RIVM National Institute for Public Health and the Environment and partner organisations from England, Germany and Belgium have developed a method to assess the risks of gene drives in laboratories. A gene drive is a genetic trait that can be passed on to almost all the offspring. Gene drives can be constructed in the laboratory by means of genetic modification. International cooperation in assessing the risks is important because cross-border problems can occur if an organism with a gene drive would escape from a laboratory.

The major concern when constructing gene drives is that they can spread quickly and permanently through an entire population. This spread is in principle irreversible. Therefore, it needs to be carefully assessed what control measures are needed to prevent the escape of an organism with a  gene drive from the laboratory.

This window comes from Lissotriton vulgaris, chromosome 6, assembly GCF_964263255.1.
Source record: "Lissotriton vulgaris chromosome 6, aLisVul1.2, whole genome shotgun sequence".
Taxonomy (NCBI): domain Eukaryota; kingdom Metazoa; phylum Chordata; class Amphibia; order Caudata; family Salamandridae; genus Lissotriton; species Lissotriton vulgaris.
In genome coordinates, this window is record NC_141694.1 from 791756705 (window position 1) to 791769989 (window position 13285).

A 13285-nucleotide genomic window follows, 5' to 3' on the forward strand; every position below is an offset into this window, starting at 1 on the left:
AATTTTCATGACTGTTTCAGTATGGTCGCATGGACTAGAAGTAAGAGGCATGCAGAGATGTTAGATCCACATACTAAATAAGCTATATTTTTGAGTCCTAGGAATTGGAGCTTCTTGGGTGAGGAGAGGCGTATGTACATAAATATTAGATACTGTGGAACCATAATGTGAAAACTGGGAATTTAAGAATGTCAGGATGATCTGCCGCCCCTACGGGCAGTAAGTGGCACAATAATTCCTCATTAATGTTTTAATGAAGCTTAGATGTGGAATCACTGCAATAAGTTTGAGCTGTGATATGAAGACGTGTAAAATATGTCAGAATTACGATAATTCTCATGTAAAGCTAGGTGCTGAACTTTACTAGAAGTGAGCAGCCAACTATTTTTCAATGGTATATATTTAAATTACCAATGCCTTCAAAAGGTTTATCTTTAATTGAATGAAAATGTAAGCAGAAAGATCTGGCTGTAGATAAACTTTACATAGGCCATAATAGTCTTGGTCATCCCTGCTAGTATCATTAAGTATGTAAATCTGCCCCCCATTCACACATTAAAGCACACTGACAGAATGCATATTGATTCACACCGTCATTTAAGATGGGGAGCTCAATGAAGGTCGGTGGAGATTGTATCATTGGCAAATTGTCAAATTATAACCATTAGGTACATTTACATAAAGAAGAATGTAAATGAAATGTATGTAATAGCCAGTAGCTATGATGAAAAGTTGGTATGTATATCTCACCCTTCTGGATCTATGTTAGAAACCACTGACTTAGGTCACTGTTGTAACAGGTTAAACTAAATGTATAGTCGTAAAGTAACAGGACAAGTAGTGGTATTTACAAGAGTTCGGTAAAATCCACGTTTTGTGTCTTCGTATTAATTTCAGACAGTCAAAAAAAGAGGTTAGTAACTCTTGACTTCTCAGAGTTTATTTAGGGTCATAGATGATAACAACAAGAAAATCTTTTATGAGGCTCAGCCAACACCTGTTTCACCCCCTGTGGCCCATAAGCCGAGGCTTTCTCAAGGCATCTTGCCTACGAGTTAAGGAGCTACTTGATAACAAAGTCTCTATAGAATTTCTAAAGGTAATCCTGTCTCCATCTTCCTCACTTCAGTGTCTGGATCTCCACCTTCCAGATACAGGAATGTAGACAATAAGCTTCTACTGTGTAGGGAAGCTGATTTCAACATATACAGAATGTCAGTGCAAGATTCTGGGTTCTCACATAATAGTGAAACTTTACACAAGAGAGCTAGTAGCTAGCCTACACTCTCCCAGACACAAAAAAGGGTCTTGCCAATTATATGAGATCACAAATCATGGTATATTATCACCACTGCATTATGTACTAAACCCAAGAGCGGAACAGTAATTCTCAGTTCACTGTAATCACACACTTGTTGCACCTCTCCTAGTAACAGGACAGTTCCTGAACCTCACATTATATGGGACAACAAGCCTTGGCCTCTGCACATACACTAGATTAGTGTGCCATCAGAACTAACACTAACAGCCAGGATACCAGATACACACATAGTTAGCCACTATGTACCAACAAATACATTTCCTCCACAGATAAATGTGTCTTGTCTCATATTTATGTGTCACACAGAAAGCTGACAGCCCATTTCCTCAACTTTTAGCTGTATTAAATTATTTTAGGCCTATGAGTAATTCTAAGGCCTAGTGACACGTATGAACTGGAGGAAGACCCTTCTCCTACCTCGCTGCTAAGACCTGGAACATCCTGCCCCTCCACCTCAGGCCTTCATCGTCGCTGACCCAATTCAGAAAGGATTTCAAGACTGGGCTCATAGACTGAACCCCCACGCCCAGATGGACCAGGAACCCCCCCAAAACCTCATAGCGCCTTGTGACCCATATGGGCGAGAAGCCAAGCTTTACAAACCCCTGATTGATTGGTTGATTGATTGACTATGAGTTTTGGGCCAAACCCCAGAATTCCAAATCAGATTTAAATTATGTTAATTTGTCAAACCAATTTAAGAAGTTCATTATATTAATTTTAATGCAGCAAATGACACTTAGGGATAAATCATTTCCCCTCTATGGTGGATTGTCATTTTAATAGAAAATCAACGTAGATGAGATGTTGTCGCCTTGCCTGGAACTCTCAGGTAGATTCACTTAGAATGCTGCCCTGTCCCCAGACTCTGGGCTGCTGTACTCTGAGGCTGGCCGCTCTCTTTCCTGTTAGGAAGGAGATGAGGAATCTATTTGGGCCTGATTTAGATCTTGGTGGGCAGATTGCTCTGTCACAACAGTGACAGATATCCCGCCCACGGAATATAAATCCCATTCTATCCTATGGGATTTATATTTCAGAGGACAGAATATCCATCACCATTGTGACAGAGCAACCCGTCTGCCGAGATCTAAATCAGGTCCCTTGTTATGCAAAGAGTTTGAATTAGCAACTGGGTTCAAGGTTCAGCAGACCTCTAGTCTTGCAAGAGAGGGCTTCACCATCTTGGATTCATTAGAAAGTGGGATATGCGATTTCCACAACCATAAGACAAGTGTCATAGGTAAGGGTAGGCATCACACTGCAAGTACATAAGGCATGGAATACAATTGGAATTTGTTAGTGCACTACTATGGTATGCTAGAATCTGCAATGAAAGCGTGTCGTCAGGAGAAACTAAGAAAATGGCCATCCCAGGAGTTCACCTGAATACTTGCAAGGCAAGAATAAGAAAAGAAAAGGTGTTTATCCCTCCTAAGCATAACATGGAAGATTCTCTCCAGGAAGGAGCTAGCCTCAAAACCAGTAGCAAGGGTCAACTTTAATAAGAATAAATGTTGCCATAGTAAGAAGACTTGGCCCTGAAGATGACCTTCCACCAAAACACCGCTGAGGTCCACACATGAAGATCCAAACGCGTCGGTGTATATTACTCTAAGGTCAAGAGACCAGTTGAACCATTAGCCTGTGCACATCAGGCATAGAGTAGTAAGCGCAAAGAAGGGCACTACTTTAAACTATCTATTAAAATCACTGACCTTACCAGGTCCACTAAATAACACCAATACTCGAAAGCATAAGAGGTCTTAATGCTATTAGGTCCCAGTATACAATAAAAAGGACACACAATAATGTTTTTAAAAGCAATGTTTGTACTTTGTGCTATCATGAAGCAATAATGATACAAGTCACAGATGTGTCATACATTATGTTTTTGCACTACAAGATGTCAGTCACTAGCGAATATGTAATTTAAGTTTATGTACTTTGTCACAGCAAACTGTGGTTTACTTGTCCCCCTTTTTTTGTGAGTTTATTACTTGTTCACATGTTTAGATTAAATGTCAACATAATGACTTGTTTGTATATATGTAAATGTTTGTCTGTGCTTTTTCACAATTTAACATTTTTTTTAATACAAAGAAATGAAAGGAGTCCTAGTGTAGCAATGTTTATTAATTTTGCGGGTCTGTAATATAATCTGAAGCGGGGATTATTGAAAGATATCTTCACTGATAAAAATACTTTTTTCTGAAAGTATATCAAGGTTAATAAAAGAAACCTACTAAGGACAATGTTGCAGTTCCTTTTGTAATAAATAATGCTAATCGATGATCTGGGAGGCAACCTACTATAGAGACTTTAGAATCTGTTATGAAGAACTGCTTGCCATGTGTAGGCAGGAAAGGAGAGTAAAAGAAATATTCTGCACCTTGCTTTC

In 2015, RIVM National Institute for Public Health and the Environment warned that potentially harmful effects of organisms with a gene drive on humans and on the environment cannot be assessed (or not sufficiently assessed) with the method used until then. Follow-up research has shown that the method does offer leads that will permit proper risk assessment, and those leads have now been examined in detail.

Permit is always necessary

In the legislative amendment to the GMO Regulation in July 2016, the ministry of Infrastructure and Water decreed that permits must be requested for all applications using gene drives. The rules, with the risk assessment method described here, offer sufficient flexibility to permit the technique when the risks for humans and the environment are negligible.

The new assessment method has been published in the scientific magazine Applied Biosafety. The application to the Dutch law and regulation is outlined in a report by RIVM. Scientist who are interested in working with gene drives can find additional information on this page (in Dutch).